The effects of a vertical contraction on turbulence dynamics in a stably stratified fluid

S. T. Thoroddsen*, C. W. Van Atta

*Corresponding author for this work

Research output: Contribution to journalArticlepeer-review

7 Scopus citations

Abstract

We have experimentally studied the effects of mean strain on the evolution of stably stratified turbulence. Grid-generated turbulence in a stable linear mean background density gradient was passed through a two-dimensional contraction, contracting the stream only in the vertical direction. This induces an increase in stratification strength, which reduces the largest vertical overturning scales allowed by buoyancy forces. The mean strain through the contraction causes, on the other hand, stretching of streamwise vortices tending to increase the fluctuation levels of the transverse velocity components. This competition between buoyancy and vortex stretching dominates the turbulence dynamics inside and downstream of the contraction. Comparison between non-stratified and stratified experiments shows that the stratification significantly reduces the vertical velocity fluctuations. The vertical heat flux is initially enhanced through the contraction. Then, farther downstream the flux quickly reverses, leading to very strong restratification coinciding with an increase in the vertical velocity fluctuations. The vertical heat flux collapses much more rapidly than in the stratified case without an upstream contraction and the restratification intensity is also much stronger, showing values of normalized flux as strong as −0.55. Velocity spectra show that the revival of vertical velocity fluctuations, due to the strong restratification, starts at the very largest scales but is then subsequently transferred to smaller scales. The distance from the turbulence-generating grid to the entrance of the contraction is an important parameter which was varied in the experiments. The larger this distance, the larger the integral length scale can grow, approaching the limit set by buoyancy, before entering the contraction. The evolution of the various turbulence length scales is described. Two-point measurements of velocity and temperature transverse integral scales were also performed inside the contraction. The emergence of ‘zombie’ turbulence, for large buoyancy times, is in good quantitative agreement with the numerical simulations of Gerz & Yamazaki (1993) for stratification number larger than 1.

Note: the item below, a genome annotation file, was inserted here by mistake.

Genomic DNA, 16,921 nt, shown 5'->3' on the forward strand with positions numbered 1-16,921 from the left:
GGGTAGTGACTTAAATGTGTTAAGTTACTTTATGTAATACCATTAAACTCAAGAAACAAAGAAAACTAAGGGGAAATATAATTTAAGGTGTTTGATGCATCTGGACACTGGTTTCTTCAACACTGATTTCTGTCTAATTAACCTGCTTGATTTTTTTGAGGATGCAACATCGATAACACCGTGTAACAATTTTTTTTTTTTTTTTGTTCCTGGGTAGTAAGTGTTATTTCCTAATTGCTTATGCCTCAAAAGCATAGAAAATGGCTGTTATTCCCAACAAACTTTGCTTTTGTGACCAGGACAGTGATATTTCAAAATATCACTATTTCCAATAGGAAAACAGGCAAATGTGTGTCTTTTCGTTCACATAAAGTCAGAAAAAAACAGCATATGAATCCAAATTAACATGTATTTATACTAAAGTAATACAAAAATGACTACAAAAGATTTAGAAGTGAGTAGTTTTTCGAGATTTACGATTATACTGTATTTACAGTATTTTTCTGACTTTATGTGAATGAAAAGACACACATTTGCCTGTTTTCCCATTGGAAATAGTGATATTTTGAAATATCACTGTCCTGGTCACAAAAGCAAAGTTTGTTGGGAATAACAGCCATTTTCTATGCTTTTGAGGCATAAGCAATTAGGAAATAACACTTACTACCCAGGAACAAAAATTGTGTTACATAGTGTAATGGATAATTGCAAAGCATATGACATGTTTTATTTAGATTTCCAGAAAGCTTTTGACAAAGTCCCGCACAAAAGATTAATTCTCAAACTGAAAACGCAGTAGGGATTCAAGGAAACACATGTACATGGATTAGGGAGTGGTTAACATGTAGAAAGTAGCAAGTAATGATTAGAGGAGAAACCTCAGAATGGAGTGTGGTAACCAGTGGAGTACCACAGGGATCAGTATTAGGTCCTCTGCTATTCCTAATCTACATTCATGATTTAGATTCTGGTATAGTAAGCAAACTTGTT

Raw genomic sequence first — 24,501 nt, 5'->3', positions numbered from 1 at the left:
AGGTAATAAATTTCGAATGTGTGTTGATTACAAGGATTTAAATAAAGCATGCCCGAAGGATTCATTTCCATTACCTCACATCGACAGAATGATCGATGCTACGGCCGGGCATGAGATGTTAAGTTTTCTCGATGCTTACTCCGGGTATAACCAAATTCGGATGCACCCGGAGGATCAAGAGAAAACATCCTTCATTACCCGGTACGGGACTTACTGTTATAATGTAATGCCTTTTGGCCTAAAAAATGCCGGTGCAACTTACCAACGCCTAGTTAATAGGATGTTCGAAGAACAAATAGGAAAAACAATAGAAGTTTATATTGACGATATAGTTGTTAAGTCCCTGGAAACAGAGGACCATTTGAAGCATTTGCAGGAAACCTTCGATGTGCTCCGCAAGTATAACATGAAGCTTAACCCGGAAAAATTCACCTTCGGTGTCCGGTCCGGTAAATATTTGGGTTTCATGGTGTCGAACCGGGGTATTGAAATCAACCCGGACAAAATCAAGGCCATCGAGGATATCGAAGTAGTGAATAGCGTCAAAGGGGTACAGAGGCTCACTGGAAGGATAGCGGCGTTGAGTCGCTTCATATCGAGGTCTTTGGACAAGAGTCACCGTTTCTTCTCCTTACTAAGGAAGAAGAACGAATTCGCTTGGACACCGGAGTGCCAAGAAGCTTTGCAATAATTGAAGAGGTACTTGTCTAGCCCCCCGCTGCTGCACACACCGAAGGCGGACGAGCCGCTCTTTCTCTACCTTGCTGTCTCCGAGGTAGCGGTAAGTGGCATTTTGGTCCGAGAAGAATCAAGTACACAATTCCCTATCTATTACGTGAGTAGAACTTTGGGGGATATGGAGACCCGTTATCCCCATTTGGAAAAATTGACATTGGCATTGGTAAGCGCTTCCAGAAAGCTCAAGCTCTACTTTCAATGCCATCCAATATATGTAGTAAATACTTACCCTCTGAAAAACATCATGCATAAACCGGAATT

Original languageEnglish (US)
Pages (from-to)371-406
Number of pages36
JournalJournal of Fluid Mechanics
Volume285
Issue numberC7
DOIs
StatePublished - Feb 25 1995

ASJC Scopus subject areas

  • Condensed Matter Physics
  • Mechanics of Materials
  • Mechanical Engineering

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